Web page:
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Is it possible to calculate 100,000 MT nuclear blast radius?

  1. Oct 3, 2012 #1
    Really, what I'm wondering is if the blast radius is a constant given an increase in output. I assume it is not. So I'm really at a loss as to how to calculate such a massive value.

    The scenario is the explosion occurs at sea level on a flat desert plane.

  2. jcsd
  3. Oct 3, 2012 #2


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    What do you define as "blast radius"?
    Radius of some specific overpressure?
    Radius of some specific temperature?
    Radius of some specific destruction?
    In addition, all three will depend on the height of the explosion.
    Last edited: Oct 3, 2012
  4. Oct 3, 2012 #3


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  5. Oct 3, 2012 #4
    I'm thinking of the radius within which there is "total destruction" of any objects that are not very heavily reinforced.
  6. Oct 3, 2012 #5


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    Nuclear explosion simulator
    Does not allow to detonate nukes above 2 MT, but I did some scaling guesswork:

    "Certain Mass Fires" radius:
    2 MT: 821 km^2
    1 MT: 417 km^2
    0,2 MT: 88 km^2
    0,02 MT: 10 km^2
    0,002 MT: 1,3 km^2

    Looks like a factor of ~9 for the area for a factor of 10 in weapon yield. If that does not change, I would expect an area of 25*10^6 km^2 or a radius of 2800 km for an explosion of 10^5 MT. However, this would need a nearly flat explosion, which is a bit unrealistic for such a high yield. Multiple bombs at different places could give that effect, of course.

    Another tool, here for the shock wave:
    5 psi overpressure: "Complete destruction of ordinary houses, and moderate to severe damage to reinforced concrete structures, will occur within this ring." (does not take heat into account)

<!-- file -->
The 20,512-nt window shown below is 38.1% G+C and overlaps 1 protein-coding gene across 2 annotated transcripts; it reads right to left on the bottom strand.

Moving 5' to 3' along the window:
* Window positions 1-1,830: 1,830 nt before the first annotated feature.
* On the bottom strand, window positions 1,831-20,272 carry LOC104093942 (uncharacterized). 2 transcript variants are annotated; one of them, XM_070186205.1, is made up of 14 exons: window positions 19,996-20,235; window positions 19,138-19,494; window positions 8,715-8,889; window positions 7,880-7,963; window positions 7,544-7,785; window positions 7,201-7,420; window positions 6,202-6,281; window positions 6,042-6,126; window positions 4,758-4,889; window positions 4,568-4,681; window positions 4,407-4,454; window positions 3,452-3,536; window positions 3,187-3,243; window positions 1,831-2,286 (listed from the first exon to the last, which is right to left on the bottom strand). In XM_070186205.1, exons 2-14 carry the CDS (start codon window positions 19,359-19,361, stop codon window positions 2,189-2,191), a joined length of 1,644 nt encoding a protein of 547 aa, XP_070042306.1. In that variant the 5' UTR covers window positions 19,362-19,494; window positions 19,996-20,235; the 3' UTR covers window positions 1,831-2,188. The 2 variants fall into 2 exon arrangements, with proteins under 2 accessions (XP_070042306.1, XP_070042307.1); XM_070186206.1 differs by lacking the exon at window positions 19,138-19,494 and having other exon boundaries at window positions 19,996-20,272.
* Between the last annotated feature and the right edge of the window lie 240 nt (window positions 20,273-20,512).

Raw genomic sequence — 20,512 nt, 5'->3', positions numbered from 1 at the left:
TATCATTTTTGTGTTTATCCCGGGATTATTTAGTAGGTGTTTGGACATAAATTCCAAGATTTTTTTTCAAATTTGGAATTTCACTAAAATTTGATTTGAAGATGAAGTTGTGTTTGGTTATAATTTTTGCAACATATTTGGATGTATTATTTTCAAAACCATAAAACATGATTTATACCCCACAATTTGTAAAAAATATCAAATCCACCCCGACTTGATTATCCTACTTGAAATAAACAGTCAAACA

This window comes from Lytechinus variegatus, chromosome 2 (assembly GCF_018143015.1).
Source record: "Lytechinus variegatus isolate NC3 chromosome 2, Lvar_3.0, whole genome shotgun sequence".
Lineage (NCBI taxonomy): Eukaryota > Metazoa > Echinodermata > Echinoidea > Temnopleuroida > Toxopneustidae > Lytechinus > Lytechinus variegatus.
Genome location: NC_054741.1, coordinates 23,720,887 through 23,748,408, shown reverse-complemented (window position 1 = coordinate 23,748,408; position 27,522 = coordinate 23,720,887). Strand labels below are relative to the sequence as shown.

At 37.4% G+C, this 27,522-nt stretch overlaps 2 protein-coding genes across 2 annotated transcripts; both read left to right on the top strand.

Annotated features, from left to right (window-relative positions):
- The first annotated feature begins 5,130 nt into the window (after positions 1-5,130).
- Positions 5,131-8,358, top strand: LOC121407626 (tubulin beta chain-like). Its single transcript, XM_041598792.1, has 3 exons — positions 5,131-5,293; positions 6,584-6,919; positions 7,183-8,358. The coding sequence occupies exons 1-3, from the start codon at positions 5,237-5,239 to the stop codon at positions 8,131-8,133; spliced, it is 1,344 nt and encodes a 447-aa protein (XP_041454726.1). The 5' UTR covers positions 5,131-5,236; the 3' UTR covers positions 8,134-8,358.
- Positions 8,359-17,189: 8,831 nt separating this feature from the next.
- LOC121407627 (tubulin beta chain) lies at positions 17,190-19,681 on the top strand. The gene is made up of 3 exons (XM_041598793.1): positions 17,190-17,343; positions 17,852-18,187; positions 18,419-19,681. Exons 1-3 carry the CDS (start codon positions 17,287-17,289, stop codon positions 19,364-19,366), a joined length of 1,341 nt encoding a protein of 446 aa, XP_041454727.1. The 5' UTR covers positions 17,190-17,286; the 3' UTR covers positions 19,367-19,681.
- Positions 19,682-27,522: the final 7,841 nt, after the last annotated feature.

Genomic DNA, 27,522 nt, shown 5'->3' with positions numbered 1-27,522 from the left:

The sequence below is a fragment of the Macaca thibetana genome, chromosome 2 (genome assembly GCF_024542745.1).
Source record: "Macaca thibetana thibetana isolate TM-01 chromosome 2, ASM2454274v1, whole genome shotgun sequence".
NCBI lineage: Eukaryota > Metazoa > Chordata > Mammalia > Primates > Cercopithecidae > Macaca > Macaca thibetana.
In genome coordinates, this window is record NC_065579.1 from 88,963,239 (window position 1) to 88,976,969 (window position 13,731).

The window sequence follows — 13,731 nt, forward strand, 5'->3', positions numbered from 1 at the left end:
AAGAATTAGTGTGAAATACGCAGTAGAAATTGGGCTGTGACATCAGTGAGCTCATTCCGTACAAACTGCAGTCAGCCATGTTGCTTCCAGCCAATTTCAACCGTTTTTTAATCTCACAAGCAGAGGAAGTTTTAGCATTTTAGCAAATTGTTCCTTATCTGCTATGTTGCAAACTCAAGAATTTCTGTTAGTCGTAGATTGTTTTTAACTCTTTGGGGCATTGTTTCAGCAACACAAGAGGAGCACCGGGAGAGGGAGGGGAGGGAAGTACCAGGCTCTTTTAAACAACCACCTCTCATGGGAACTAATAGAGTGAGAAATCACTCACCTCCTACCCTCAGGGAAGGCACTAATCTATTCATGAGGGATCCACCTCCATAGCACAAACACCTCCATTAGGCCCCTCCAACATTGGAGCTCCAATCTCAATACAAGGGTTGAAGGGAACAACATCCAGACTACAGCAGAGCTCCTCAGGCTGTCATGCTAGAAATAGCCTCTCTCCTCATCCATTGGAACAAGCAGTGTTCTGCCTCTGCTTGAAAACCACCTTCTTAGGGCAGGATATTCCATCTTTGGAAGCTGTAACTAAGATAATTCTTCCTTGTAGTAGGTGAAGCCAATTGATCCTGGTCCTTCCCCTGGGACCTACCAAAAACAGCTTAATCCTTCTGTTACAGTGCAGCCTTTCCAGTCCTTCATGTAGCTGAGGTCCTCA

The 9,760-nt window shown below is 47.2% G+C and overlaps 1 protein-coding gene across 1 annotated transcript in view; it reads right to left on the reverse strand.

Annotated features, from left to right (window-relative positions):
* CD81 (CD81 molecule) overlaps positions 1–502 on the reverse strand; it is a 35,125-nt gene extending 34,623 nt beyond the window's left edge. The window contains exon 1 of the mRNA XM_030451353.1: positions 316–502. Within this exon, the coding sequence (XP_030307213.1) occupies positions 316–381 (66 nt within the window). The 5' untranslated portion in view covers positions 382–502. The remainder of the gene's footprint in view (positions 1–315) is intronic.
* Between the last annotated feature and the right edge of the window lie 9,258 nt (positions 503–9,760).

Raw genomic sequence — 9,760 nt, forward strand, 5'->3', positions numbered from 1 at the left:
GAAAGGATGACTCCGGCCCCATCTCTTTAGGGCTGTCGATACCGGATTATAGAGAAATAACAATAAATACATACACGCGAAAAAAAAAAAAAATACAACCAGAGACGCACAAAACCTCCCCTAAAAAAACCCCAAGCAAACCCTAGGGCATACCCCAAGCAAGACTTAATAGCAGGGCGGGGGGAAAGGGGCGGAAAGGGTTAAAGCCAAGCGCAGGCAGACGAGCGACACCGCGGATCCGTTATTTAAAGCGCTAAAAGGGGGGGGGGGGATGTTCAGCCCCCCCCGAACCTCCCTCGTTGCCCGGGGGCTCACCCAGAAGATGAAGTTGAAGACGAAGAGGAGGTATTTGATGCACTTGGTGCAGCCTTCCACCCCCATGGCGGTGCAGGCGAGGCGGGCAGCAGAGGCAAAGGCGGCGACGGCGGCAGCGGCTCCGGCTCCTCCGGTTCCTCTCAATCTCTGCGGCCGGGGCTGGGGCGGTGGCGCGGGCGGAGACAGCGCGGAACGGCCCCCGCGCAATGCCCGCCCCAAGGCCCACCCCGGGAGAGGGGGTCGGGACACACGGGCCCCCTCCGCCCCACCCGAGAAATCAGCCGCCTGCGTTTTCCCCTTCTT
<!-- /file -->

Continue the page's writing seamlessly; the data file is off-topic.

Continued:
100MT: 20.99 km radius
    20MT: 12.28 km
    2MT: 5.7 km (102km^2)
    0,2MT: 2.64 km
    0,02MT: 1.23 km
    That corresponds to a factor of 2.15 in radius or 4.64 in area for a factor of 10 in yield. As ##10^{1/3}=2.154## and the shock wave is spherical, that looks reasonable.
    Scaled to 10^5 MT:
    100MT: 208 km radius

    A third tool shows effects of the shock wave and heat at the same time, and indicates that indeed the burned area expands quicker with weapon yield than the shockwave. And it shows the difference between an explosion on ground and in the air.
  7. Oct 5, 2012 #6
    I expect that for bombs over a few tens of MT, the overpressure would grow less than in case of a smaller explosion - these have nearly spherical fireballs in nearly uniform air environment.

    But when fireball expands past a few km and approaches atmospheric scale height, the upper part of the fireball will be ploughing up less dense air - it will travel faster and expand to lower pressure. And decreasing pressure at the top will release the pressure from the bottom and sides of fireball and slow down their propagation.
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